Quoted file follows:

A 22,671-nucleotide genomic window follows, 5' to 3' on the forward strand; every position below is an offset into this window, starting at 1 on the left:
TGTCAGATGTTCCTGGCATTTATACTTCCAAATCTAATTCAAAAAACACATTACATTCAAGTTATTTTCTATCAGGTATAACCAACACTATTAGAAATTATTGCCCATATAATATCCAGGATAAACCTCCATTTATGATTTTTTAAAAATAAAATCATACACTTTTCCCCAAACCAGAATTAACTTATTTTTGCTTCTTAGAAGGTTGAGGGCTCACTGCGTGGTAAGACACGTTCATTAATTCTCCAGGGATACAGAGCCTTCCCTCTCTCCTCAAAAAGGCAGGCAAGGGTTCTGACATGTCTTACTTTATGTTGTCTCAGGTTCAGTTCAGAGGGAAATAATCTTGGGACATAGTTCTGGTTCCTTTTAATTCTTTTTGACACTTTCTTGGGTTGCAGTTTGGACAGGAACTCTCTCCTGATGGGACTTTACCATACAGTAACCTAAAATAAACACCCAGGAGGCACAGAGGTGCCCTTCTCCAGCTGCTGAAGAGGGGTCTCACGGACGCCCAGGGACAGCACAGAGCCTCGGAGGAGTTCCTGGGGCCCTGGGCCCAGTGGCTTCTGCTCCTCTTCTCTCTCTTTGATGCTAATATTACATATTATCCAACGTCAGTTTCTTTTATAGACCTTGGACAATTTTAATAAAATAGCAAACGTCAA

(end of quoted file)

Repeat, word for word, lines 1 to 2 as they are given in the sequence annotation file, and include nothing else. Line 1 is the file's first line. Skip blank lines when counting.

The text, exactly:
A 22,671-nucleotide genomic window follows, 5' to 3' on the forward strand; every position below is an offset into this window, starting at 1 on the left:
TGTCAGATGTTCCTGGCATTTATACTTCCAAATCTAATTCAAAAAACACATTACATTCAAGTTATTTTCTATCAGGTATAACCAACACTATTAGAAATTATTGCCCATATAATATCCAGGATAAACCTCCATTTATGATTTTTTAAAAATAAAATCATACACTTTTCCCCAAACCAGAATTAACTTATTTTTGCTTCTTAGAAGGTTGAGGGCTCACTGCGTGGTAAGACACGTTCATTAATTCTCCAGGGATACAGAGCCTTCCCTCTCTCCTCAAAAAGGCAGGCAAGGGTTCTGACATGTCTTACTTTATGTTGTCTCAGGTTCAGTTCAGAGGGAAATAATCTTGGGACATAGTTCTGGTTCCTTTTAATTCTTTTTGACACTTTCTTGGGTTGCAGTTTGGACAGGAACTCTCTCCTGATGGGACTTTACCATACAGTAACCTAAAATAAACACCCAGGAGGCACAGAGGTGCCCTTCTCCAGCTGCTGAAGAGGGGTCTCACGGACGCCCAGGGACAGCACAGAGCCTCGGAGGAGTTCCTGGGGCCCTGGGCCCAGTGGCTTCTGCTCCTCTTCTCTCTCTTTGATGCTAATATTACATATTATCCAACGTCAGTTTCTTTTATAGACCTTGGACAATTTTAATAAAATAGCAAACGTCAA